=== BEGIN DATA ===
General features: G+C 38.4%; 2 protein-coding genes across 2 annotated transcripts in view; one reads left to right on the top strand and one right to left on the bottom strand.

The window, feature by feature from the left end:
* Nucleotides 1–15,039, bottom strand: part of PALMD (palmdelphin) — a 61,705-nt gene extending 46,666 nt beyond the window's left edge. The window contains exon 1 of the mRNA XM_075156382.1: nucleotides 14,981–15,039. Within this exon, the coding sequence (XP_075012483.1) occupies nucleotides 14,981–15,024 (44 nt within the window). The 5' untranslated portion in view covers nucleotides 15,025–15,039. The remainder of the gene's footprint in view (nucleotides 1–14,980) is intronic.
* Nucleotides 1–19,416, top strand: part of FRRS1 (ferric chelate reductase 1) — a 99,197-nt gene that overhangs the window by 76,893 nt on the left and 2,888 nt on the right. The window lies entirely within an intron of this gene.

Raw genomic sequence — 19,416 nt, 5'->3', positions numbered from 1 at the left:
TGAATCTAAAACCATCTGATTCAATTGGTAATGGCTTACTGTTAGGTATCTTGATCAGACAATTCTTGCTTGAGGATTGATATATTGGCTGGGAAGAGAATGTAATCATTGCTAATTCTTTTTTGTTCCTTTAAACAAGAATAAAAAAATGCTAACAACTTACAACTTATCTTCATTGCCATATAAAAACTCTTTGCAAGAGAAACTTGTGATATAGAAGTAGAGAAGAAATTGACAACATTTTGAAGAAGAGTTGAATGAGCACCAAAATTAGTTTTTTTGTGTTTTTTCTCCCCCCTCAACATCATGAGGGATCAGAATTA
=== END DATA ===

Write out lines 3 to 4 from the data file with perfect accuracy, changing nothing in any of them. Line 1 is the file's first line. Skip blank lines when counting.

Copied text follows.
* Nucleotides 1–15,039, bottom strand: part of PALMD (palmdelphin) — a 61,705-nt gene extending 46,666 nt beyond the window's left edge. The window contains exon 1 of the mRNA XM_075156382.1: nucleotides 14,981–15,039. Within this exon, the coding sequence (XP_075012483.1) occupies nucleotides 14,981–15,024 (44 nt within the window). The 5' untranslated portion in view covers nucleotides 15,025–15,039. The remainder of the gene's footprint in view (nucleotides 1–14,980) is intronic.
* Nucleotides 1–19,416, top strand: part of FRRS1 (ferric chelate reductase 1) — a 99,197-nt gene that overhangs the window by 76,893 nt on the left and 2,888 nt on the right. The window lies entirely within an intron of this gene.